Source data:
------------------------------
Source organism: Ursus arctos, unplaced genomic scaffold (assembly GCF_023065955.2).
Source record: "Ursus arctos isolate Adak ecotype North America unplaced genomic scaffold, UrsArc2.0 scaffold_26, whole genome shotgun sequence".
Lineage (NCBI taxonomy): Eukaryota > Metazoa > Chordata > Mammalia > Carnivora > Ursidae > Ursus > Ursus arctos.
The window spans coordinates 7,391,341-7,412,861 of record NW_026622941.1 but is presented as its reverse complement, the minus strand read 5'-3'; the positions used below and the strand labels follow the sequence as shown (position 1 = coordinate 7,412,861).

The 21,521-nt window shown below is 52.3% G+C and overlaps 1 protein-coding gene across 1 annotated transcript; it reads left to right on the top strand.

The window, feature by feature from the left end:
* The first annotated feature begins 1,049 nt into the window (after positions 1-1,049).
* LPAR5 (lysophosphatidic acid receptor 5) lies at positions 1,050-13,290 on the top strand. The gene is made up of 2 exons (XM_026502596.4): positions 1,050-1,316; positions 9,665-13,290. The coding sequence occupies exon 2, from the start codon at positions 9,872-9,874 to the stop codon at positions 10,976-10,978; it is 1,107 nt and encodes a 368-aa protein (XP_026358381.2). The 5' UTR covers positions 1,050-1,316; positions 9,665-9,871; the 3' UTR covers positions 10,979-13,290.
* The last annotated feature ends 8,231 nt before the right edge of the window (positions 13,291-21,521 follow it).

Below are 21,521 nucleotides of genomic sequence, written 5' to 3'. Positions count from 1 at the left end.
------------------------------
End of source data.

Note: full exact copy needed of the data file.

Source organism: Ursus arctos, unplaced genomic scaffold (assembly GCF_023065955.2).
Source record: "Ursus arctos isolate Adak ecotype North America unplaced genomic scaffold, UrsArc2.0 scaffold_26, whole genome shotgun sequence".
Lineage (NCBI taxonomy): Eukaryota > Metazoa > Chordata > Mammalia > Carnivora > Ursidae > Ursus > Ursus arctos.
The window spans coordinates 7,391,341-7,412,861 of record NW_026622941.1 but is presented as its reverse complement, the minus strand read 5'-3'; the positions used below and the strand labels follow the sequence as shown (position 1 = coordinate 7,412,861).

The 21,521-nt window shown below is 52.3% G+C and overlaps 1 protein-coding gene across 1 annotated transcript; it reads left to right on the top strand.

The window, feature by feature from the left end:
* The first annotated feature begins 1,049 nt into the window (after positions 1-1,049).
* LPAR5 (lysophosphatidic acid receptor 5) lies at positions 1,050-13,290 on the top strand. The gene is made up of 2 exons (XM_026502596.4): positions 1,050-1,316; positions 9,665-13,290. The coding sequence occupies exon 2, from the start codon at positions 9,872-9,874 to the stop codon at positions 10,976-10,978; it is 1,107 nt and encodes a 368-aa protein (XP_026358381.2). The 5' UTR covers positions 1,050-1,316; positions 9,665-9,871; the 3' UTR covers positions 10,979-13,290.
* The last annotated feature ends 8,231 nt before the right edge of the window (positions 13,291-21,521 follow it).

Below are 21,521 nucleotides of genomic sequence, written 5' to 3'. Positions count from 1 at the left end.